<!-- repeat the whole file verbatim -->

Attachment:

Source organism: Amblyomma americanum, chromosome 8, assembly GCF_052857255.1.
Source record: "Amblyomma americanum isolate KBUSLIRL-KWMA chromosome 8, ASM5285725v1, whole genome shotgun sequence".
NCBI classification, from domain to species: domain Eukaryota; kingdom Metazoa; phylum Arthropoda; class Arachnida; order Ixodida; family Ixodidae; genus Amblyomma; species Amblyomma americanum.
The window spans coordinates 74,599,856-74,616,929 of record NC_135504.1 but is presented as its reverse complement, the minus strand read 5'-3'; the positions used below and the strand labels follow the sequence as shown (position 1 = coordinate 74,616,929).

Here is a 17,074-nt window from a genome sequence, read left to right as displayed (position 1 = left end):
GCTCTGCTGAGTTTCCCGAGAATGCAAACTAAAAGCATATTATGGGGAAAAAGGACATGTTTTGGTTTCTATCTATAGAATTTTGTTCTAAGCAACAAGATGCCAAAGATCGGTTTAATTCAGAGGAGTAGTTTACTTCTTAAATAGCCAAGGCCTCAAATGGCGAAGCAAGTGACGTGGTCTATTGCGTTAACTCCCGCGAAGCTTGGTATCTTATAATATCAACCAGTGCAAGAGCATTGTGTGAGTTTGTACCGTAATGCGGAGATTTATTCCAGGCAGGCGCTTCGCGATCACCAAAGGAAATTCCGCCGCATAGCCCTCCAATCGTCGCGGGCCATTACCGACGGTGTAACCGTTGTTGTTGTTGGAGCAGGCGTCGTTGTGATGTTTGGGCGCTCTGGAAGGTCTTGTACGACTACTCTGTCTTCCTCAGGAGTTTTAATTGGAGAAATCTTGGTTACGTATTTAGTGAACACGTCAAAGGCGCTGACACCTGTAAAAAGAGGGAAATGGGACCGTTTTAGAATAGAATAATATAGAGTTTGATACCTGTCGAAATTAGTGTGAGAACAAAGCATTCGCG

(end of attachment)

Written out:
Source organism: Amblyomma americanum, chromosome 8, assembly GCF_052857255.1.
Source record: "Amblyomma americanum isolate KBUSLIRL-KWMA chromosome 8, ASM5285725v1, whole genome shotgun sequence".
NCBI classification, from domain to species: domain Eukaryota; kingdom Metazoa; phylum Arthropoda; class Arachnida; order Ixodida; family Ixodidae; genus Amblyomma; species Amblyomma americanum.
The window spans coordinates 74,599,856-74,616,929 of record NC_135504.1 but is presented as its reverse complement, the minus strand read 5'-3'; the positions used below and the strand labels follow the sequence as shown (position 1 = coordinate 74,616,929).

Here is a 17,074-nt window from a genome sequence, read left to right as displayed (position 1 = left end):
GCTCTGCTGAGTTTCCCGAGAATGCAAACTAAAAGCATATTATGGGGAAAAAGGACATGTTTTGGTTTCTATCTATAGAATTTTGTTCTAAGCAACAAGATGCCAAAGATCGGTTTAATTCAGAGGAGTAGTTTACTTCTTAAATAGCCAAGGCCTCAAATGGCGAAGCAAGTGACGTGGTCTATTGCGTTAACTCCCGCGAAGCTTGGTATCTTATAATATCAACCAGTGCAAGAGCATTGTGTGAGTTTGTACCGTAATGCGGAGATTTATTCCAGGCAGGCGCTTCGCGATCACCAAAGGAAATTCCGCCGCATAGCCCTCCAATCGTCGCGGGCCATTACCGACGGTGTAACCGTTGTTGTTGTTGGAGCAGGCGTCGTTGTGATGTTTGGGCGCTCTGGAAGGTCTTGTACGACTACTCTGTCTTCCTCAGGAGTTTTAATTGGAGAAATCTTGGTTACGTATTTAGTGAACACGTCAAAGGCGCTGACACCTGTAAAAAGAGGGAAATGGGACCGTTTTAGAATAGAATAATATAGAGTTTGATACCTGTCGAAATTAGTGTGAGAACAAAGCATTCGCG